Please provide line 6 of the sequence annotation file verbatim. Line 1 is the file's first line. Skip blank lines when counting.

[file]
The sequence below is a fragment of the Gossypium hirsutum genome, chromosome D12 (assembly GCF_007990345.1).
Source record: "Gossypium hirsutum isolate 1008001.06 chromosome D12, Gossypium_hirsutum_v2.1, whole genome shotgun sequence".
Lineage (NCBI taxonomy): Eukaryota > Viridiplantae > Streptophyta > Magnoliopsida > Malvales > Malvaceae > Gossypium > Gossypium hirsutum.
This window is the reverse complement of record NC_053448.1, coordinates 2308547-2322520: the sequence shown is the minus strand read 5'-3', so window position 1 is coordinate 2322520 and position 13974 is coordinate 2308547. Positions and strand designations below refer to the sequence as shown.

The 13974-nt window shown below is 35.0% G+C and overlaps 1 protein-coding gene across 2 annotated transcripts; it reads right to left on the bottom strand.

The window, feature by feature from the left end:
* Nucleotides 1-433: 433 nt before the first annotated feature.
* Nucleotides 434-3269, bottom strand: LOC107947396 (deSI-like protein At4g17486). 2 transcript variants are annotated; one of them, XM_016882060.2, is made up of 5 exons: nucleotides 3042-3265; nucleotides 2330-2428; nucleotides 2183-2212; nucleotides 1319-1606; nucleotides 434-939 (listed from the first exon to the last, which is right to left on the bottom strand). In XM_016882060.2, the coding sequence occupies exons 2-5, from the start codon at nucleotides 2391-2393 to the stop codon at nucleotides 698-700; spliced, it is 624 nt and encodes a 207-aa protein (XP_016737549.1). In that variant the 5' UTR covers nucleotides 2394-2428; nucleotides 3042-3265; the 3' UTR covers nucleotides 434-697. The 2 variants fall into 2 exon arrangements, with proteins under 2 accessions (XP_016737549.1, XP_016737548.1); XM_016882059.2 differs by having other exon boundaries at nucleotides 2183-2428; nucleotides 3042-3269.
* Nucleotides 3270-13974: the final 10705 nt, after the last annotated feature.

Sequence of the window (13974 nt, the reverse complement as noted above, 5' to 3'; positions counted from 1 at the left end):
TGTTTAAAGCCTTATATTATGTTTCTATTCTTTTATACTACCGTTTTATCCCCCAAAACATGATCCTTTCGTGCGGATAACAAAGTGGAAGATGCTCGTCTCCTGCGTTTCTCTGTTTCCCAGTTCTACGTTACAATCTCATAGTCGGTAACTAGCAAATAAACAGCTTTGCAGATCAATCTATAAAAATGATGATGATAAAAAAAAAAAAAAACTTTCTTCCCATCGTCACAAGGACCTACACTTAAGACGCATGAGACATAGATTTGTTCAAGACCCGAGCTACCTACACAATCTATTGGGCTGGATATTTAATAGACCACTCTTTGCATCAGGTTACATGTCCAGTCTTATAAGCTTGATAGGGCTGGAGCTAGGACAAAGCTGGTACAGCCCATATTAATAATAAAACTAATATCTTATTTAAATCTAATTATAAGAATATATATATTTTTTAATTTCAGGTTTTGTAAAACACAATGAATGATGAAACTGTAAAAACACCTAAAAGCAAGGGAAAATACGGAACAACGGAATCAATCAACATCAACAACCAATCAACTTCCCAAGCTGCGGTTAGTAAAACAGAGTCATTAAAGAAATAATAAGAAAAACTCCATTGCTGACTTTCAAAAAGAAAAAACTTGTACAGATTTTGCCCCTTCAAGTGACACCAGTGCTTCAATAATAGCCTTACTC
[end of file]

The window, feature by feature from the left end: